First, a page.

I’ve been thinking a bit about how disposable most flash fictions are. While the percentage of slop to gold is probably no greater than that found in any other literary form, the sheer volume of short shorts, microfictions, or whatever you want to call them, and the ease in which some people and magazines churn them out, make it seem like there’s just so much more terrible examples than there are good. So it’s great to have discovered Joseph Young, who, with Easter Rabbit has, along with individual stylists like Lydia Davis, Gary Lutz, Kim Chinquee, and a handful of others, defined himself as a singularity. Check out my review of Joseph Young’s Easter Rabbit HERE. An excerpt:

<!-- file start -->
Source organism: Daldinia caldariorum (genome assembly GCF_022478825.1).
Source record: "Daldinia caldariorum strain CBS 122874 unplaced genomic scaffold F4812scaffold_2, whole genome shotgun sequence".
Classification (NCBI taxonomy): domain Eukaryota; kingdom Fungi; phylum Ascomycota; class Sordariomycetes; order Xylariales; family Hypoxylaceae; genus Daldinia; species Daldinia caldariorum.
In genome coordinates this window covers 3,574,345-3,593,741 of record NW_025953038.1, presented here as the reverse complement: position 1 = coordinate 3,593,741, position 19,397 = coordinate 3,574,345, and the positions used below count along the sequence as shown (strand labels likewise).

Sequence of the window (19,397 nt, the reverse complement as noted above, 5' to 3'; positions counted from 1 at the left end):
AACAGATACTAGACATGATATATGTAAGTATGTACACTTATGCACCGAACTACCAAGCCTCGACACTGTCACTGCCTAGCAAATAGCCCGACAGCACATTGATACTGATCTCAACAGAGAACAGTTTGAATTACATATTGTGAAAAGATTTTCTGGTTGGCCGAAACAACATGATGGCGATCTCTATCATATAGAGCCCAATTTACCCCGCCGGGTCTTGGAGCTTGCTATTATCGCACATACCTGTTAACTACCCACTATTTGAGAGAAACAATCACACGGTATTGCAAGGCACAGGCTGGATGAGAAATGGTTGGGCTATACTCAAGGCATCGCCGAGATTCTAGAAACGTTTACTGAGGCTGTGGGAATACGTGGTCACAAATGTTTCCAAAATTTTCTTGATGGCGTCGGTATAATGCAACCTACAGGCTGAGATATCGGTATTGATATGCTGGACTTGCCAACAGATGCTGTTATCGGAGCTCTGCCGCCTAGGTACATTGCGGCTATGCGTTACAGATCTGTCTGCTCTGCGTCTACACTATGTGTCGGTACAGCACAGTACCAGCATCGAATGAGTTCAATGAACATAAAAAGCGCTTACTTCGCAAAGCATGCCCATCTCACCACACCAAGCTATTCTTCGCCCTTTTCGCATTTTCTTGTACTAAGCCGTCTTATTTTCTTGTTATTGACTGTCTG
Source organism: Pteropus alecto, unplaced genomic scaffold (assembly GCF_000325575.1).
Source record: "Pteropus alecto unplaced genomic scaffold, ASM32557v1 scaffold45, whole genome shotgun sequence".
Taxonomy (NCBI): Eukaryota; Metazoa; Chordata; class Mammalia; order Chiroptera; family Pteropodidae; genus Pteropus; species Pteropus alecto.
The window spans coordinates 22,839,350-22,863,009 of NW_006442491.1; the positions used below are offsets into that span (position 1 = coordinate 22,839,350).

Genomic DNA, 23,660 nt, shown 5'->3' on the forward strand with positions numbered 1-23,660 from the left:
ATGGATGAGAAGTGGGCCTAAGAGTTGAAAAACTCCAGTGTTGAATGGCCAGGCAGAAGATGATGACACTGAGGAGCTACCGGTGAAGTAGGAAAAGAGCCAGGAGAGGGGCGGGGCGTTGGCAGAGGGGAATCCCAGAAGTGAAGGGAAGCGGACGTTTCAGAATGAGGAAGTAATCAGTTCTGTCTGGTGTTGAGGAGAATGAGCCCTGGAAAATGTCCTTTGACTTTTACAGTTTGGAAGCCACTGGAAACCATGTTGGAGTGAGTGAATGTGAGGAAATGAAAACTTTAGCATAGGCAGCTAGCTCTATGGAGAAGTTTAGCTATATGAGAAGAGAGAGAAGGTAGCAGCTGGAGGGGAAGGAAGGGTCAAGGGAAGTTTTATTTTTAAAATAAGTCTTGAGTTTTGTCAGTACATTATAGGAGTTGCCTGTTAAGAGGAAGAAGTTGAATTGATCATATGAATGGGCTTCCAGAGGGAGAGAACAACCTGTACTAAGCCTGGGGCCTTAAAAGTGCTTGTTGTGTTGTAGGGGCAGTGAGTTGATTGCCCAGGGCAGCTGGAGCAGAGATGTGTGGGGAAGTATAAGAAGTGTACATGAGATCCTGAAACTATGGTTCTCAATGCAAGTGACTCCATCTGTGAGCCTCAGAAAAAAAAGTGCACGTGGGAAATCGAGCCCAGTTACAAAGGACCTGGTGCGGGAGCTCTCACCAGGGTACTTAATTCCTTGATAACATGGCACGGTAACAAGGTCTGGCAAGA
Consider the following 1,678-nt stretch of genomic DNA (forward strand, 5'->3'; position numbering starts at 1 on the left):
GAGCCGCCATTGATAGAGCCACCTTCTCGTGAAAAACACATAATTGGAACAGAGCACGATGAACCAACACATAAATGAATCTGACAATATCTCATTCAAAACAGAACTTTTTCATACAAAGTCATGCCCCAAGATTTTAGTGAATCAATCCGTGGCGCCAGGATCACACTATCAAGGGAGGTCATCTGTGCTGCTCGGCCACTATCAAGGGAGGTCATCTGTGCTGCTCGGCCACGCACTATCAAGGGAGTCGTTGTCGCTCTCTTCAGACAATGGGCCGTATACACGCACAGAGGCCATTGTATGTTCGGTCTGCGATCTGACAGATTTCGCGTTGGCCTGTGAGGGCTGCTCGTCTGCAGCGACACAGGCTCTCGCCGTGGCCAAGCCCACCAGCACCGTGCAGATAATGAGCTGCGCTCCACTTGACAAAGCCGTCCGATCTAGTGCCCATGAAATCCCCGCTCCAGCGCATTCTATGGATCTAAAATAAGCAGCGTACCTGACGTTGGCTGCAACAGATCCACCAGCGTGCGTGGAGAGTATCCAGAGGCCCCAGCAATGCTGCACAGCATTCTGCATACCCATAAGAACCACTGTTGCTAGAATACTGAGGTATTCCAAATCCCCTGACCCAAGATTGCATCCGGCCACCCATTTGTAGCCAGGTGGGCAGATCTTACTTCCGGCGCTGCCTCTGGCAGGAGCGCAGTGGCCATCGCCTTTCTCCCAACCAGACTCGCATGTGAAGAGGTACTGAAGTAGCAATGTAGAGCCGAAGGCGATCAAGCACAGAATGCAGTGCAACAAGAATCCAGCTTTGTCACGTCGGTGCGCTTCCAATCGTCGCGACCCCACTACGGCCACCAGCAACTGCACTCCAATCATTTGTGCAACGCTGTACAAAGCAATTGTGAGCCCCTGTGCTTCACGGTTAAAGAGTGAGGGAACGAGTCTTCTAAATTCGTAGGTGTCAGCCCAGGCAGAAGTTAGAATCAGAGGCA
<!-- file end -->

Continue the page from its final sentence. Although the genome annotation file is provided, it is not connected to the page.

With their directness and precision, their attention to what Ezra Pound would call “luminous details,” Joseph Young’s microfictions might be mistaken for Imagist poems, but with their shift away from showing “things” as “things” toward “things” as something else, or, rather, toward portraying both the “thingness” of the thing and of some different “thing,” his miniatures suggest something altogether different. But where they fit is less important than what they do, how they make you feel. In Easter Rabbit’s miniatures, its sharp sentences focused on often mundane details, Young offers epics. Seemingly channeling William Blake, he offers further “auguries of innocence,” further testaments to worlds in granules, heavens in flowers, and – well, suffice to say, these are sentences to linger over.